Business intelligence (BI) manager
Business intelligence developer
Business intelligence specialist
Business analytics (BA) specialist
Data quality manager
Potential IT team org charts
While there is no standard IT team structure, these org charts can give you a starting point when developing a hierarchy for your organization.
Small IT team
A small IT team may have just a few employees. This configuration may suffice. Note that in the functional model, each administrator, engineer, and analyst reports to just one leader. In the matrix model, they may report to several.
Larger IT team
A larger IT team is likely to consist of a combination of the following career levels and associated titles. In practice, most titles are more specific than this, clarifying the function of the role. For instance, you may find titles like "systems manager" and "network architect."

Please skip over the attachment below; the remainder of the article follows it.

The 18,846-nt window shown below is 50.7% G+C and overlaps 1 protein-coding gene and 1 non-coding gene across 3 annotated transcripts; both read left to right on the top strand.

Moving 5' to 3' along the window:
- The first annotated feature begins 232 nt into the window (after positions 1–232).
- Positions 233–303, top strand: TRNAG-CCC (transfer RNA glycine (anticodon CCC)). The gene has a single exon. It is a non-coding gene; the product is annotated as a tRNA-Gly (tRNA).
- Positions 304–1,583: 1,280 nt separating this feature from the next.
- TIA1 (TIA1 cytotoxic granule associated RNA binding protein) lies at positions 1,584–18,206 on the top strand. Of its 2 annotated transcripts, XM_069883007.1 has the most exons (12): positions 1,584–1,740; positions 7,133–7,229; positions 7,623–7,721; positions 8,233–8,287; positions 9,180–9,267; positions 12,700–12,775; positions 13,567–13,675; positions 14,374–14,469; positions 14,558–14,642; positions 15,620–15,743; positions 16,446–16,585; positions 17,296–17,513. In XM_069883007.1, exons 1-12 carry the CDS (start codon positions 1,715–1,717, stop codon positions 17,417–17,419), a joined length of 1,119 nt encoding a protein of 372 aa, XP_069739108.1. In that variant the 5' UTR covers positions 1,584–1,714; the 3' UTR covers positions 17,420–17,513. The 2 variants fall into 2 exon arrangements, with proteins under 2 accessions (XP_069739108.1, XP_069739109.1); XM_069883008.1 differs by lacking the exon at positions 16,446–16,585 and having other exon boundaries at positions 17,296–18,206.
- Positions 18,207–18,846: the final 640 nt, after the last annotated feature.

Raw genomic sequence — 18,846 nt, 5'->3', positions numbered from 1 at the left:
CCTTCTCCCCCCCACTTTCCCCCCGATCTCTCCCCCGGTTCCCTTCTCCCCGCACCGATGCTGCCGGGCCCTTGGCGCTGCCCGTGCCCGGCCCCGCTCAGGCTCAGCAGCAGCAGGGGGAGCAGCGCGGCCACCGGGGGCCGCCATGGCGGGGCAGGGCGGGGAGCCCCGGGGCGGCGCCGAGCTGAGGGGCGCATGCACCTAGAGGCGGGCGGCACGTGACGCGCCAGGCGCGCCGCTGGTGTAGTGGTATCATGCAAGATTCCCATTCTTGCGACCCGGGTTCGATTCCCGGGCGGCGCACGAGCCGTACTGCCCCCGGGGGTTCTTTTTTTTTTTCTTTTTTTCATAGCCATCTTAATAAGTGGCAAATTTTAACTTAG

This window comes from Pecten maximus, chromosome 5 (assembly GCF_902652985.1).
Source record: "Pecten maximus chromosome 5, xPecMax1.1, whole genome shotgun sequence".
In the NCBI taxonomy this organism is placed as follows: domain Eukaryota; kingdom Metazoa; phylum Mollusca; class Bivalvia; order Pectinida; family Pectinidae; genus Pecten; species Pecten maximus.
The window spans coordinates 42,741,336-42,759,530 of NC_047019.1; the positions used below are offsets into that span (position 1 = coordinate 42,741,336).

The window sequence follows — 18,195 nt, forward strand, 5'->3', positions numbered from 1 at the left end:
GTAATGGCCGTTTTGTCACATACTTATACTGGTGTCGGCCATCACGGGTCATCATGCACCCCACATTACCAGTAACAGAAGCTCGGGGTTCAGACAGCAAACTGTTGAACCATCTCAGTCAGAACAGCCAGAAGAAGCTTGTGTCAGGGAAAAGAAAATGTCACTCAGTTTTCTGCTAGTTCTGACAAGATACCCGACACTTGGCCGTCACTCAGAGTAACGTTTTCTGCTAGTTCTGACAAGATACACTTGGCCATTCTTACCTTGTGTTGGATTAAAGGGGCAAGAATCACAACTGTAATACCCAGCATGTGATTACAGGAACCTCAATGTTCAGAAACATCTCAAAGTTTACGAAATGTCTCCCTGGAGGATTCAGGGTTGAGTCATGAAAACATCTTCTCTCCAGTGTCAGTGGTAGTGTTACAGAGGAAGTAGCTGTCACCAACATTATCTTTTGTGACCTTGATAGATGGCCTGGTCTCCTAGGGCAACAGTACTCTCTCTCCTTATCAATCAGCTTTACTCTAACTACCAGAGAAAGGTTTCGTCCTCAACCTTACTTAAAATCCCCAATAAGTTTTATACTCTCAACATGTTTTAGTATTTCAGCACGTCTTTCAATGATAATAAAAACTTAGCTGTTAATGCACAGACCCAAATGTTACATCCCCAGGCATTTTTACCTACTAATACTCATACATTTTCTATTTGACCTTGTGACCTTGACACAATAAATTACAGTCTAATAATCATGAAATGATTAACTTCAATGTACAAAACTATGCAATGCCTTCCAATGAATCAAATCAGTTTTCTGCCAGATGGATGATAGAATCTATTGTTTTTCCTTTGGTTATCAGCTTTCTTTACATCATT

Don’t have the resources to put together the robust IT team your organization needs? No org chart template can fix that problem. Instead, consider investing in high-power solutions to help your small but mighty team do more with less. PDQ Deploy and Inventory simplify the formerly time-consuming processes of patch and inventory management so that your team can focus on other projects. The PDQ blog and YouTube channel also aim to save you time by gathering sysadmin tips, tricks, and wisdom into bite-sized chunks.
Part writer, part sysadmin fangirl, Meredith gets her kicks diving into the depths of IT lore. When she's not spending quality time behind a computer screen, she's probably curled up under a blanket, silently contemplating the efficacy of napping.